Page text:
The Kingdom of Bhutan – or Land of the Thunder Dragon as it’s locally known – is geographically isolated by the immense Himalayan Mountains, effortlessly falls under the category of most beautiful travel destinations in the world and this especially ideal for hikers and mountaineers.
The landscape gives away an overwhelming range of verdant alpine valleys, towering snow-capped peaks, and glacial rivers, bordering China to the north, and divided from Nepal by India’s province of Sikkim. Bhutan offers the nearest thing possible to a window back in time though it’s roughly the size of Switzerland, with only ten percent of its population.
When in Bhutan, one may see the novice monks climb over rickety wooden bridges and prayer wheels can be found on every corner as well adults and children are required to wear traditional dress to work and school.
The natural environment is the greatest draw to this Buddhist country. It provides Incredible treks into the wilderness, can range from day hikes to month long expeditions which require bringing oxygen tanks and yaks. Bird-watchers and horticulturalists will be enthralled at the outstanding number of species of birds and flowers viewed in the spring and summer months for those less inclined to push themselves to their physical limits.
Travelers will be touched by the warmth and generosity of its people, the charisma of its art and architecture, and the elegance of its natural beauty no matter their reason for visiting Bhutan.
The gravity-defying Taktsang Monastery (or Tiger’s Nest Temple) is the greatest site in Paro and is precariously clinging to a sheer cliff wall, overlooking the valley below. Reaching through lush pine forest, the fairly steep 90-minute hike up the mountain, and can be lightened by renting a pony and handler. A breathtaking and absolutely unforgettable experience for anyone once at the top the view of the monastery hidden behind prayer flags and wreathed in swirling mist.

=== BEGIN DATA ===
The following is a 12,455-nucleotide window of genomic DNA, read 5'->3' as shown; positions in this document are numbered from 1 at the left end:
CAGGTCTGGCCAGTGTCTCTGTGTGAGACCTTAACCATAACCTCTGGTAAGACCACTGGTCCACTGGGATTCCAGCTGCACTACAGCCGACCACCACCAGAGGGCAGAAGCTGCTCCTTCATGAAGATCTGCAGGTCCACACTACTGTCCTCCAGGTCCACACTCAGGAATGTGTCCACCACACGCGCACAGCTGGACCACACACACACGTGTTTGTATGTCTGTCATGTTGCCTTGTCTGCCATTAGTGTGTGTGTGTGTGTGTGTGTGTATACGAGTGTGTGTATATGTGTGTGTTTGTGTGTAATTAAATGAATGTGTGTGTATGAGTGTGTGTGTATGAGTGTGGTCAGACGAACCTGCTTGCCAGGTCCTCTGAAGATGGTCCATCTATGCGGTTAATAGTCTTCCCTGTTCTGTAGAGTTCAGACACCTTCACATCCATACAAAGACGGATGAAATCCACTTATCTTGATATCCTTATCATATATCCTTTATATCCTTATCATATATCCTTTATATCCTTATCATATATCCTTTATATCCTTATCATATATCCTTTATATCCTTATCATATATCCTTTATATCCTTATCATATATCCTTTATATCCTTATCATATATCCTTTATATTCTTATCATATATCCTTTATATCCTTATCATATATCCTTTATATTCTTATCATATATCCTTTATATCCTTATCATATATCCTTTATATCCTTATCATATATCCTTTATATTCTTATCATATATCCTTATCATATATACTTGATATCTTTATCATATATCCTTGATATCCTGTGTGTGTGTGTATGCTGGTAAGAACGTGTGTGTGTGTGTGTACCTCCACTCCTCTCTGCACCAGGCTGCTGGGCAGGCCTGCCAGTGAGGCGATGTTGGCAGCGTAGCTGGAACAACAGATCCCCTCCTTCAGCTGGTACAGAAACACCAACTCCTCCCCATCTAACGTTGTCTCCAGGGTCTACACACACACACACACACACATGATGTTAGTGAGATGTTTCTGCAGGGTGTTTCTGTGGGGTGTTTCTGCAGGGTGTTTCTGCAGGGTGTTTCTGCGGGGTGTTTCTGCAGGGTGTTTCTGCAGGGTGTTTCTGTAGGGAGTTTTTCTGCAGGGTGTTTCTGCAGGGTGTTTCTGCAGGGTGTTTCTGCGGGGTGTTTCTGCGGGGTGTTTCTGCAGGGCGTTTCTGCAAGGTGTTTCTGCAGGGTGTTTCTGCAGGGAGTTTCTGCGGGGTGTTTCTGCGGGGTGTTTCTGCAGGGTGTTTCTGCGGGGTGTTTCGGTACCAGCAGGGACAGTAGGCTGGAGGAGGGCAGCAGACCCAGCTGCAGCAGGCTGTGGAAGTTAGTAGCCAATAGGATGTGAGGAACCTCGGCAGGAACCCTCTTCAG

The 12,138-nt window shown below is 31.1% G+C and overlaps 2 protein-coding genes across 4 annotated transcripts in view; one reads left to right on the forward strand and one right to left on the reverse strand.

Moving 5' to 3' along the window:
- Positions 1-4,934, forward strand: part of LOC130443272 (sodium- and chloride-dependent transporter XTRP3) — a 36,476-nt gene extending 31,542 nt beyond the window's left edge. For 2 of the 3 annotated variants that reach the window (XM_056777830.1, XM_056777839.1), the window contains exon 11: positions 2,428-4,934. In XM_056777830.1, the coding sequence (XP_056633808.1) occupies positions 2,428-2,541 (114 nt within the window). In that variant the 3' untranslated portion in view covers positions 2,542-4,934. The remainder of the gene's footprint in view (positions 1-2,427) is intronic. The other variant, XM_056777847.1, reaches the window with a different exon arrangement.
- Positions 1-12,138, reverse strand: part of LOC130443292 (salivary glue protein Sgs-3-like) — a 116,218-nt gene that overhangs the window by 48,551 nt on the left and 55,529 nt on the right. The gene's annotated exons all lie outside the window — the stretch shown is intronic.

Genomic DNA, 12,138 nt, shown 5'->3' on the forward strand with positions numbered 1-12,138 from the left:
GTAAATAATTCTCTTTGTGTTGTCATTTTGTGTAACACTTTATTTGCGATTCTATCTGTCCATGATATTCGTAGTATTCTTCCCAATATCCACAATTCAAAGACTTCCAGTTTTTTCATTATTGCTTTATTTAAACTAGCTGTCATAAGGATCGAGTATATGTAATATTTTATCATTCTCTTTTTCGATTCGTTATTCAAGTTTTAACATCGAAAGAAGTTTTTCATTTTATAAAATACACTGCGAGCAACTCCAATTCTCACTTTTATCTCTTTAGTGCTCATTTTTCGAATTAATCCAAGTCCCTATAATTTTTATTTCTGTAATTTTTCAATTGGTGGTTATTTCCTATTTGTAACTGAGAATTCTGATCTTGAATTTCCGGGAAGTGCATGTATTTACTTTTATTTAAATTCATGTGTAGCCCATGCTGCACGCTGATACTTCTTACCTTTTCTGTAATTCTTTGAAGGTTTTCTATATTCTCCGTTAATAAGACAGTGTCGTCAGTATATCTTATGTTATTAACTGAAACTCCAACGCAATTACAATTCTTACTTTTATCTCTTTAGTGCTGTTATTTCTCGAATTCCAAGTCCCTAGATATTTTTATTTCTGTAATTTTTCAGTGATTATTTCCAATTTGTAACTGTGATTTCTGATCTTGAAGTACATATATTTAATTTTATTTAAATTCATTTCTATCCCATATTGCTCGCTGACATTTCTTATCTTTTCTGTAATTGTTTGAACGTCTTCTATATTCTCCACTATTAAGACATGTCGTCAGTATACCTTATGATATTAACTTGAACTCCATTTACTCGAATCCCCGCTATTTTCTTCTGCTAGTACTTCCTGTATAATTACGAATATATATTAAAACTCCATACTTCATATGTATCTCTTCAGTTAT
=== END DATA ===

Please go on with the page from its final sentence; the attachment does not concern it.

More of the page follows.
One must go to the School of Traditional Arts to witness young students busy at work weaving, painting, sculpting, and wood carving stunning pieces of Buddhist artwork. Take a stop in at the beautiful National Library building if you have time, where sacred religious texts and manuscripts are being protected and preserved for future generations.
Serious trekking in Bhutan is not for the faint-hearted, as one may encounter soaring snow-capped peaks reaching well about 7000 meters. It even takes 24 days and requires weeks spent at altitudes over 4000 meters to reach the Snowman Trek, the most difficult route of all. Jomolhari trek, the most popular trek, takes a little over a week, and bring hikers through alpine pastures and yak herders on their daily rounds.
Although the window for high-altitude trekking is regulated to a few weeks in April and October, spring and Fall are both good times to visit. There will always be something magical about going on a trip to one of the world’s most remote kingdoms no matter what season you choose to visit.